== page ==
HMRC has announced that ‘enablers’ (individuals or businesses) who take deliberate action to help others evade paying tax face steep fines with new penalties from New Years Day and may also be ‘named and shamed’. Enablers face fines of up to 100% of the tax they helped evade or £3,000, whichever is highest.
Additionally, a new corporate criminal offence of failing to prevent the facilitation of tax evasion will also be introduced this year, with businesses held liable if an employee or contractor facilitates tax evasion. Previous rules meant a corporate criminal prosecution was only possible if there was proof that the company’s board were aware and involved in facilitating the evasion. Added to this is another announcement that 1st January brought into force a new requirement to correct past tax evasion, which will see anyone who failed to correct past evaded taxes by 30th September 2018 hit with tough new penalties. More action is planned in the coming months, including a consultation on a new requirement for businesses and individuals who create complex offshore financial arrangements that bear the hallmarks of enabling tax evasion to notify them to HMRC.
Although in principle this sounds like a very good idea and one which many professional tax advisers will agree with, history does not bode well. The Treasury said HMRC had secured more than £2.5bn specifically from offshore tax evaders since 2010. However, the department was criticised last November after its new specialist tax evasion unit only successfully pursued just one criminal prosecution, despite having identified potential evasion and avoidance worth nearly £2bn after examining the tax affairs of 6,500 wealthy individuals.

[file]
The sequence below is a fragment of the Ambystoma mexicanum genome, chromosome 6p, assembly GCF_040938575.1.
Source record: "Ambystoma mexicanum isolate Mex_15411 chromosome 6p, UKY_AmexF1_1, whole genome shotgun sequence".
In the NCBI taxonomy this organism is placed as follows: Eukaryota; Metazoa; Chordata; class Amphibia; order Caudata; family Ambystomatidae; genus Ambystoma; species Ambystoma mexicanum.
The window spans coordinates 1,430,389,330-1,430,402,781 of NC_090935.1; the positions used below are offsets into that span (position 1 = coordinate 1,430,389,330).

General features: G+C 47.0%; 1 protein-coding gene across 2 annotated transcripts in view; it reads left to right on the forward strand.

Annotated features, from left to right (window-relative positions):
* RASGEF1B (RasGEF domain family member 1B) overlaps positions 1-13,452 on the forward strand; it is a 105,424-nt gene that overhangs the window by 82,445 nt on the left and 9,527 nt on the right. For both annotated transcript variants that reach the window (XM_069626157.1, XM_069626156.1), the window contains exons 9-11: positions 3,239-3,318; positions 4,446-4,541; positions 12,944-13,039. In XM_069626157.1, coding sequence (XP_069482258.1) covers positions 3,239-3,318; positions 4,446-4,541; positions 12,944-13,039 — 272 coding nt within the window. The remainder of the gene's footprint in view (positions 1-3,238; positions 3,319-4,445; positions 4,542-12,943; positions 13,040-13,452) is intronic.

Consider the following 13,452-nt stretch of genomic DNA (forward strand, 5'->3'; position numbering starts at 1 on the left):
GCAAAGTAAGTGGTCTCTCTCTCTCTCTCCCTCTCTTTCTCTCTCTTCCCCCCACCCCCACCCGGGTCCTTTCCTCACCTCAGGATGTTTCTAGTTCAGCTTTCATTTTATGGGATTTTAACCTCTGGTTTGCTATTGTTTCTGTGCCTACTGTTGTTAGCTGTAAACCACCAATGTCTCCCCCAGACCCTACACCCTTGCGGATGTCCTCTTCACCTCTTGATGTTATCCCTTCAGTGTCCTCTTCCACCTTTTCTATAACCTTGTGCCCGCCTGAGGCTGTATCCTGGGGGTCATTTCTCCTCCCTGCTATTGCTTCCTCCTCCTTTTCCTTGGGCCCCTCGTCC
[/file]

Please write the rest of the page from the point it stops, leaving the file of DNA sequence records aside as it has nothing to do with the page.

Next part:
Questions will also be asked of HMRC’s ability to carry out investigations into tax evasion following the announcement that HMRC will consolidate their staff in ‘regional hubs’ rather than their current number of offices. The organisation plans to save £100m by reducing the number of offices from 170 to 13 ‘hubs’. There are currently 58,000 people employed by HMRC, but this number is planned to fall over the coming years.
The plan is part of a wider Government Hubs programme that aims to free up land and property and raising £5bn from property sales by 2020. We shall see whether the equation of chasing tax evaders versus staff and office consolidation will be solid, but it doesn’t tax a mathematician to work out the flaws in HMRC’s sums.